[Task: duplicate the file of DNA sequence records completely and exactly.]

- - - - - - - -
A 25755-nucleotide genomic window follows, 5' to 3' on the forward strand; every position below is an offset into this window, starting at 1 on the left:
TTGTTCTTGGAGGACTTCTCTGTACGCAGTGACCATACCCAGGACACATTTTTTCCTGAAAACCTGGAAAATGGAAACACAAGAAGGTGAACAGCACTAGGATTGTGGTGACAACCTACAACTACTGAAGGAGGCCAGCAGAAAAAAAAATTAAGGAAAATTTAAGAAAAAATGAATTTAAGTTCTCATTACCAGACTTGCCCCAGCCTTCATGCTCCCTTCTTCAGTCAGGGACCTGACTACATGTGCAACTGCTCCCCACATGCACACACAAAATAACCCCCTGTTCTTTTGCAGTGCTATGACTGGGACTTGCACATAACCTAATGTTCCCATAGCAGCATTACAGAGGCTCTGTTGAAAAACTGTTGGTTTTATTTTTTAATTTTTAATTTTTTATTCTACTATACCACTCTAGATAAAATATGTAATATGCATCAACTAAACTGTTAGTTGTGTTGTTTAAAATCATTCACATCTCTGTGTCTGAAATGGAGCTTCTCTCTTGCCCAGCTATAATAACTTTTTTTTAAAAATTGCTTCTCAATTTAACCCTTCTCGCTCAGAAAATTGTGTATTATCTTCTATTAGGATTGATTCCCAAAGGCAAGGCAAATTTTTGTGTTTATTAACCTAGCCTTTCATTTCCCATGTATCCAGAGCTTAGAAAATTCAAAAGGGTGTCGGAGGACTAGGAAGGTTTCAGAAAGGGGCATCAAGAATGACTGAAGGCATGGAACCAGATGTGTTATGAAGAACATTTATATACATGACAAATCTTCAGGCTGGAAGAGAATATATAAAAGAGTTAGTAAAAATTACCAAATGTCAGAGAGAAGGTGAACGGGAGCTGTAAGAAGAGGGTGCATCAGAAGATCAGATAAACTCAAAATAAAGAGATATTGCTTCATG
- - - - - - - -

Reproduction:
A 25755-nucleotide genomic window follows, 5' to 3' on the forward strand; every position below is an offset into this window, starting at 1 on the left:
TTGTTCTTGGAGGACTTCTCTGTACGCAGTGACCATACCCAGGACACATTTTTTCCTGAAAACCTGGAAAATGGAAACACAAGAAGGTGAACAGCACTAGGATTGTGGTGACAACCTACAACTACTGAAGGAGGCCAGCAGAAAAAAAAATTAAGGAAAATTTAAGAAAAAATGAATTTAAGTTCTCATTACCAGACTTGCCCCAGCCTTCATGCTCCCTTCTTCAGTCAGGGACCTGACTACATGTGCAACTGCTCCCCACATGCACACACAAAATAACCCCCTGTTCTTTTGCAGTGCTATGACTGGGACTTGCACATAACCTAATGTTCCCATAGCAGCATTACAGAGGCTCTGTTGAAAAACTGTTGGTTTTATTTTTTAATTTTTAATTTTTTATTCTACTATACCACTCTAGATAAAATATGTAATATGCATCAACTAAACTGTTAGTTGTGTTGTTTAAAATCATTCACATCTCTGTGTCTGAAATGGAGCTTCTCTCTTGCCCAGCTATAATAACTTTTTTTTAAAAATTGCTTCTCAATTTAACCCTTCTCGCTCAGAAAATTGTGTATTATCTTCTATTAGGATTGATTCCCAAAGGCAAGGCAAATTTTTGTGTTTATTAACCTAGCCTTTCATTTCCCATGTATCCAGAGCTTAGAAAATTCAAAAGGGTGTCGGAGGACTAGGAAGGTTTCAGAAAGGGGCATCAAGAATGACTGAAGGCATGGAACCAGATGTGTTATGAAGAACATTTATATACATGACAAATCTTCAGGCTGGAAGAGAATATATAAAAGAGTTAGTAAAAATTACCAAATGTCAGAGAGAAGGTGAACGGGAGCTGTAAGAAGAGGGTGCATCAGAAGATCAGATAAACTCAAAATAAAGAGATATTGCTTCATG